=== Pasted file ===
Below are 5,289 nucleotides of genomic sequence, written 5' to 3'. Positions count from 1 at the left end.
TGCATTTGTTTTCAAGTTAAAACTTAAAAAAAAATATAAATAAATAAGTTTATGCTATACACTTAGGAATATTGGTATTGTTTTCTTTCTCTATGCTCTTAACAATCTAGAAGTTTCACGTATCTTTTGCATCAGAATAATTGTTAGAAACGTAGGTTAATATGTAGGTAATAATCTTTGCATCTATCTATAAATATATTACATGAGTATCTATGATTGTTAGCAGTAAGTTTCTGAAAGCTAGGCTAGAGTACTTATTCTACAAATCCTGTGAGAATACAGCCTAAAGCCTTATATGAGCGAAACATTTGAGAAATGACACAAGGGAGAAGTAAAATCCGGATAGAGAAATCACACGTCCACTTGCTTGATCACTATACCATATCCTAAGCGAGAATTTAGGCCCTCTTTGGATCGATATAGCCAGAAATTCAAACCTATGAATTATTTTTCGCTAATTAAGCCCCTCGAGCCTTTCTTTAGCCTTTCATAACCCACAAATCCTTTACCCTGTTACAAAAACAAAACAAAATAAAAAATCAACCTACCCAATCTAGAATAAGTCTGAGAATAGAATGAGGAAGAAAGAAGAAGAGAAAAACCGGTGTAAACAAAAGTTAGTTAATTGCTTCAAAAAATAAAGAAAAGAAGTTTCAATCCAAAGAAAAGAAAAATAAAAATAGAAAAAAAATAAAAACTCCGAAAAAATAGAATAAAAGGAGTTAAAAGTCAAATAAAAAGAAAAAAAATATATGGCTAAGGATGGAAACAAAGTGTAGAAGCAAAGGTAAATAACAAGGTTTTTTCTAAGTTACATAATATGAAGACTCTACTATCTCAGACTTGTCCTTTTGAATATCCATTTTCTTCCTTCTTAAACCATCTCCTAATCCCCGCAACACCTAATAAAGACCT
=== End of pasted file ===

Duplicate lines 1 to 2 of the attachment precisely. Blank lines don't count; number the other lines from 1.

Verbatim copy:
Below are 5,289 nucleotides of genomic sequence, written 5' to 3'. Positions count from 1 at the left end.
TGCATTTGTTTTCAAGTTAAAACTTAAAAAAAAATATAAATAAATAAGTTTATGCTATACACTTAGGAATATTGGTATTGTTTTCTTTCTCTATGCTCTTAACAATCTAGAAGTTTCACGTATCTTTTGCATCAGAATAATTGTTAGAAACGTAGGTTAATATGTAGGTAATAATCTTTGCATCTATCTATAAATATATTACATGAGTATCTATGATTGTTAGCAGTAAGTTTCTGAAAGCTAGGCTAGAGTACTTATTCTACAAATCCTGTGAGAATACAGCCTAAAGCCTTATATGAGCGAAACATTTGAGAAATGACACAAGGGAGAAGTAAAATCCGGATAGAGAAATCACACGTCCACTTGCTTGATCACTATACCATATCCTAAGCGAGAATTTAGGCCCTCTTTGGATCGATATAGCCAGAAATTCAAACCTATGAATTATTTTTCGCTAATTAAGCCCCTCGAGCCTTTCTTTAGCCTTTCATAACCCACAAATCCTTTACCCTGTTACAAAAACAAAACAAAATAAAAAATCAACCTACCCAATCTAGAATAAGTCTGAGAATAGAATGAGGAAGAAAGAAGAAGAGAAAAACCGGTGTAAACAAAAGTTAGTTAATTGCTTCAAAAAATAAAGAAAAGAAGTTTCAATCCAAAGAAAAGAAAAATAAAAATAGAAAAAAAATAAAAACTCCGAAAAAATAGAATAAAAGGAGTTAAAAGTCAAATAAAAAGAAAAAAAATATATGGCTAAGGATGGAAACAAAGTGTAGAAGCAAAGGTAAATAACAAGGTTTTTTCTAAGTTACATAATATGAAGACTCTACTATCTCAGACTTGTCCTTTTGAATATCCATTTTCTTCCTTCTTAAACCATCTCCTAATCCCCGCAACACCTAATAAAGACCT